The programme is based on the social-ecological model of health targeting the individual student, the social and physical school environment and parents. The primary aim of the programme, agreed upon in the steering committee, was to improve students’ diet, physical activity and self-esteem and promote the development of healthy body weight. A programme theory was developed (Figure 2), informed by systematic reviews concerning effective school-based programmes [11, 12, 14, 29]. Evaluation of the programme was funded by a public health fund, but no financial support was given to schools for implementation. Each intervention school was asked to form a local health team consisting of multiple professions. The health teams were invited to the first workshop in August 2008, led by the research team, and informed about the aim of the project. All workshops were documented by the research team.
https://static-content.springer.com/image/art%3A10.1186%2F1479-5868-9-145/MediaObjects/12966_2012_Article_691_Fig2_HTML.jpg
Figure 2

Logic model of the SCIP-school programme.

The KEY to school health (KEY) is a self-assessment tool, inspired by the School Health Index, a self-assessment and planning guide [30], which helps schools to evaluate their health policies and practices with regard to strengths and weaknesses by increasing awareness and participation among school staff and to plan for action. The KEY consists of four modules (General school health practices (8 items), Physical activity (14 items), Mental health (13 items), and Nutrition (16 items)) relevant to the aims of the programme and to the Swedish school context [31]. Face validity of the KEY items was tested by repeated consultations with experts in school health promotion, physical activity, mental health, and nutrition before the study. Each item has four response categories, with the scores 0 (not in place), 1 (under development), 2 (partially in place) to 3 (fully in place).

At the first workshop in August 2008, participants of each health team were instructed to reach consensus on the appropriate scoring for their school and to fill in the KEY questionnaire (baseline), which was collected by the research team. At the end of the workshop a process evaluation with regard to usefulness of the KEY was carried out by help of a short questionnaire. Health teams requested more items in the mental health module and five more items were added making a total of 13 items. The KEY was filled in yearly (baseline, year 1 and years 2). Yearly results were expressed for each module separately and as a total score. The scores in each module from all schools were summed up and divided by the highest possible score, multiplied by 100, and expressed as a percentage.

Health teams were invited to the second workshop in September 2008 with the purpose of writing their action plans based on the KEY results. Health teams were encouraged to address at least three of the four KEY modules in their action plans and to formulate targets and strategies how to reach them. The strategies chosen consisted of a mixture of individual, group, and environmental level actions. The research team gave feed-back on all action plans, without changing the essence of the targets, and the schools developed final versions in spring 2009. The implementation of action plans was carried out by school staff, coached by the research team, from March 2009 to May 2011. During this period a toolbox containing written health education and other materials was given to each school. Four yearly newsletters were sent out to keep schools updated with the project and providing inspiration for activities.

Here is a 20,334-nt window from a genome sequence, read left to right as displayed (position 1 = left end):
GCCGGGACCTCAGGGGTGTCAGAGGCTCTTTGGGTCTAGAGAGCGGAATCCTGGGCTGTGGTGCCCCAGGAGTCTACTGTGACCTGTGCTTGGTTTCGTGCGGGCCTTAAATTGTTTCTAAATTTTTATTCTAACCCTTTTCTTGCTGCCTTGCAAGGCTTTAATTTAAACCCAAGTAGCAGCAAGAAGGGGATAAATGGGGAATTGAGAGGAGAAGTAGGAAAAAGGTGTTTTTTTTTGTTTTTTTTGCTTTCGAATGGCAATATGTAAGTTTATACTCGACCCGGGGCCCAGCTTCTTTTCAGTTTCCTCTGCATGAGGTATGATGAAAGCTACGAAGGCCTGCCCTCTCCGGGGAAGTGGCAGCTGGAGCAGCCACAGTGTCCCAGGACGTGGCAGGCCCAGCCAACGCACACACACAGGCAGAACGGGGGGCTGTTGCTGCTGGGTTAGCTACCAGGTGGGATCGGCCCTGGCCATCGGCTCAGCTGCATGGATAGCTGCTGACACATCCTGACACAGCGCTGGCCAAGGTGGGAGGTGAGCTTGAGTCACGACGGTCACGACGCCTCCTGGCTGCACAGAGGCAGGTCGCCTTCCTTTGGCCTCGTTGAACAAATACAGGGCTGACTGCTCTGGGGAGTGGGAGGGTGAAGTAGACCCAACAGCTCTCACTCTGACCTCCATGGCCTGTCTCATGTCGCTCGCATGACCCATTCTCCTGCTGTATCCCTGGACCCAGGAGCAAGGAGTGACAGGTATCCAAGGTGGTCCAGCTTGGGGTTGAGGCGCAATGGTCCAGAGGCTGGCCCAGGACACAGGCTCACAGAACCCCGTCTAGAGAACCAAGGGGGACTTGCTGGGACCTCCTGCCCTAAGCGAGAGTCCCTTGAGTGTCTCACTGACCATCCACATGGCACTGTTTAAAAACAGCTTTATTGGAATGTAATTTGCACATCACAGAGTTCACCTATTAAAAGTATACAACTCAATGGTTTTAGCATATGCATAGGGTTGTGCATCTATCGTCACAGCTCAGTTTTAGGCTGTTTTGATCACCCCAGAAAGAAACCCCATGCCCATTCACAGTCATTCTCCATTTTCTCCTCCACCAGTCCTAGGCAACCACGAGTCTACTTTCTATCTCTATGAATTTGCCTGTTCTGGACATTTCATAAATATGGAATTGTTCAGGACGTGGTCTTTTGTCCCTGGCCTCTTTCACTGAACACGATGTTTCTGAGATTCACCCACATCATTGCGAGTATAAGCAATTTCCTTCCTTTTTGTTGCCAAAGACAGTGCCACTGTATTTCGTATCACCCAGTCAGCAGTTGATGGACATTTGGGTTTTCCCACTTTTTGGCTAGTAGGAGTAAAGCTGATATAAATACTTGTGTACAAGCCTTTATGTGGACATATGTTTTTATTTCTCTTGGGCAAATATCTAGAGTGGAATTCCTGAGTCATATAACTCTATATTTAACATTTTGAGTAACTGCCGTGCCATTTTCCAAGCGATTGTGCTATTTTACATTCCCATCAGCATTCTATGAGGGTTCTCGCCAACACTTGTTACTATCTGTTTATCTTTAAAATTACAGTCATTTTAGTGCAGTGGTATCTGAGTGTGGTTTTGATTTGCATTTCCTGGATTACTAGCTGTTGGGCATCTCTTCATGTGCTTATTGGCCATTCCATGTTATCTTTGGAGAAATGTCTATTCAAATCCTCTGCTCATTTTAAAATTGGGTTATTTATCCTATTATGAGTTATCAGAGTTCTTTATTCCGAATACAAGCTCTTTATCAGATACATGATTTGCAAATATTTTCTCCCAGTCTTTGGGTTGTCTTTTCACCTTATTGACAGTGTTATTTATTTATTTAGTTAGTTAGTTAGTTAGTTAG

A third workshop was arranged in April 2010 with the aim of knowledge exchange between schools. Health teams presented their action plans to each other in the form of a poster followed by discussions. Each intervention school received at least three visits by the research team during the intervention period. During 2009, all school staff was invited to four training sessions concerning health promotion, diet and health, physical activity and health, mental health, and outdoor education. Each school organised at least one meeting for parents, where a typical school meal was served, and the research team gave a presentation of the project and its background and questions were taken from the audience. All parents received a health information brochure to take home. A fourth workshop was conducted in May 2011 with decision makers, public officials from the municipality and health teams to discuss the programme’s sustainability.

Process evaluation

Fidelity to the programme as a whole was assessed in relation to whether schools had implemented all components in the programme according to the logic model (Figure 2) and was documented by the research staff. Fidelity to school action plans was evaluated through interviews with health teams guided by a checklist in late fall 2010 as follows: The interviewer asked the health team to grade each measure in their action plan with 0=not implemented, 1=considering to implement, 2=sporadic activities have been performed, 3= full implementation achieved. The teams were also asked about number and profession of staff in the health teams. Measures included in action plans were hereafter categorised into 20 categories (Table 2).